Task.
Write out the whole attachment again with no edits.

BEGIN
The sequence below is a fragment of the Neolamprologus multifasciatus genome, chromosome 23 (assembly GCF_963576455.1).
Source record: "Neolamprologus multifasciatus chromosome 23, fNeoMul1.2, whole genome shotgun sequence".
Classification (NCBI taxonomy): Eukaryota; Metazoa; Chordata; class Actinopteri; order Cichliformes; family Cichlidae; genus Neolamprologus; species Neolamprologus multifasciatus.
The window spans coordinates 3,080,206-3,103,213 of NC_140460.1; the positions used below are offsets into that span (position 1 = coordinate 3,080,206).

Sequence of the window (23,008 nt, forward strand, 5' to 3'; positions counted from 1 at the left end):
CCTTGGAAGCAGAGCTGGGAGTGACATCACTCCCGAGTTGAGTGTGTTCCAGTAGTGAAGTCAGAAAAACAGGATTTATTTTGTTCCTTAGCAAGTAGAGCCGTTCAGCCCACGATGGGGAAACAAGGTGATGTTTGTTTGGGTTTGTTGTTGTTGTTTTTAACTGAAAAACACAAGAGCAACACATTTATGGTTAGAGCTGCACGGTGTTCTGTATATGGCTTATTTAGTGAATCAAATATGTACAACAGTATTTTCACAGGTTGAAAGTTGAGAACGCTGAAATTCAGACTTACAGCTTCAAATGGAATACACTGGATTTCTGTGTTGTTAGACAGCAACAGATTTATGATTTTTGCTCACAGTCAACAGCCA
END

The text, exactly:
The sequence below is a fragment of the Neolamprologus multifasciatus genome, chromosome 23 (assembly GCF_963576455.1).
Source record: "Neolamprologus multifasciatus chromosome 23, fNeoMul1.2, whole genome shotgun sequence".
Classification (NCBI taxonomy): Eukaryota; Metazoa; Chordata; class Actinopteri; order Cichliformes; family Cichlidae; genus Neolamprologus; species Neolamprologus multifasciatus.
The window spans coordinates 3,080,206-3,103,213 of NC_140460.1; the positions used below are offsets into that span (position 1 = coordinate 3,080,206).

Sequence of the window (23,008 nt, forward strand, 5' to 3'; positions counted from 1 at the left end):
CCTTGGAAGCAGAGCTGGGAGTGACATCACTCCCGAGTTGAGTGTGTTCCAGTAGTGAAGTCAGAAAAACAGGATTTATTTTGTTCCTTAGCAAGTAGAGCCGTTCAGCCCACGATGGGGAAACAAGGTGATGTTTGTTTGGGTTTGTTGTTGTTGTTTTTAACTGAAAAACACAAGAGCAACACATTTATGGTTAGAGCTGCACGGTGTTCTGTATATGGCTTATTTAGTGAATCAAATATGTACAACAGTATTTTCACAGGTTGAAAGTTGAGAACGCTGAAATTCAGACTTACAGCTTCAAATGGAATACACTGGATTTCTGTGTTGTTAGACAGCAACAGATTTATGATTTTTGCTCACAGTCAACAGCCA